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dc.contributor.authorBustinduy, Amaya L
dc.contributor.authorThomas, Charles L
dc.contributor.authorFiutem, Justin J
dc.contributor.authorParraga, Isabel M
dc.contributor.authorMungai, Peter L
dc.contributor.authorMuchiri, Eric M
dc.contributor.authorMutuku, Francis
dc.contributor.authorKitron, Uriel
dc.contributor.authorKing, Charles H
dc.date.accessioned2021-06-10T07:54:20Z
dc.date.available2021-06-10T07:54:20Z
dc.date.issued2011-07-05
dc.identifier.urihttps://ir.tum.ac.ke/handle/123456789/17432
dc.description.abstractTo date, there has been no standardized approach to the assessment of aerobic fitness among children who harbor parasites. In quantifying the disability associated with individual or multiple chronic infections, accurate measures of physical fitness are important metrics. This is because exercise intolerance, as seen with anemia and many other chronic disorders, reflects the body’s inability to maintain adequate oxygen supply (VO2 max) to the motor tissues, which is frequently linked to reduced quality-of-life in terms of physical and job performance. The objective of our study was to examine the associations between polyparasitism, anemia, and reduced fitness in a high risk Kenyan population using novel implementation of the 20-meter shuttle run test (20mSRT), a well-standardized, low-technology physical fitness test. Four villages in coastal Kenya were surveyed during 2009–2010. Children 5–18 years were tested for infection with Schistosoma haematobium (Sh), malaria, filaria, and geohelminth infections by standard methods. After anthropometric and hemoglobin testing, fitness was assessed with the 20 mSRT. The 20 mSRT proved easy to perform, requiring only minimal staff training. Parasitology revealed high prevalence of single and multiple parasitic infections in all villages, with Sh being the most common (25–62%). Anemia prevalence was 45–58%. Using multiply adjusted linear modeling that accounted for household clustering, decreased aerobic capacity was significantly associated with anemia, stunting, and wasting, with some gender differences. The 20 mSRT, which has excellent correlation with VO2, is a highly feasible fitness test for low resource settings. Our results indicate impaired fitness is common in areas endemic for parasites, where, at least in part, low fitness scores are likely to result from anemia and stunting associated with chronic infection. The 20 mSRT should be used as a common metric to quantify physical fitness and compare sub-clinical disability across many different disorders and community settingsen_US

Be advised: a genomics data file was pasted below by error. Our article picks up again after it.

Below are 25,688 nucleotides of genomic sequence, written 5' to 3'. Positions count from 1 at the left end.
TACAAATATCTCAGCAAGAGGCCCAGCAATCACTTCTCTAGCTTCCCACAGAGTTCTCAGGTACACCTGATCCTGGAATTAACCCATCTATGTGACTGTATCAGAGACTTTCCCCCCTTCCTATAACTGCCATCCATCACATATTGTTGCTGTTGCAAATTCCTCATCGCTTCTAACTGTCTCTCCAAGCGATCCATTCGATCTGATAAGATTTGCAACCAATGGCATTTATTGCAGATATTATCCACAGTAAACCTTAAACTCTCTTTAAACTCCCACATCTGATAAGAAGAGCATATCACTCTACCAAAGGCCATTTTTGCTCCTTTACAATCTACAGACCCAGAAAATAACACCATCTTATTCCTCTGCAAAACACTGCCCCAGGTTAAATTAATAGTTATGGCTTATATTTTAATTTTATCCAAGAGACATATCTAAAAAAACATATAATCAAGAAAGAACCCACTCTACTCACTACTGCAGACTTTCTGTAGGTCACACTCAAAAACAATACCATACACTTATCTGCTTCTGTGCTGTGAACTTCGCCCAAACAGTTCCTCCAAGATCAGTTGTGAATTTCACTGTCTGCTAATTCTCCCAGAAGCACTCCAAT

dc.language.isoenen_US
dc.publisherPLOS NEGLECTED TROPICAL DISEASESen_US
dc.relation.ispartofseries;Vol 5
dc.subjectFitnessen_US
dc.subjectPolyparasitic Infectionsen_US
dc.subjectMorbidity Metricen_US
dc.titleMeasuring Fitness of Kenyan Children with Polyparasitic Infections Using the 20-Meter Shuttle Run Test as a Morbidity Metricen_US
dc.typeArticleen_US


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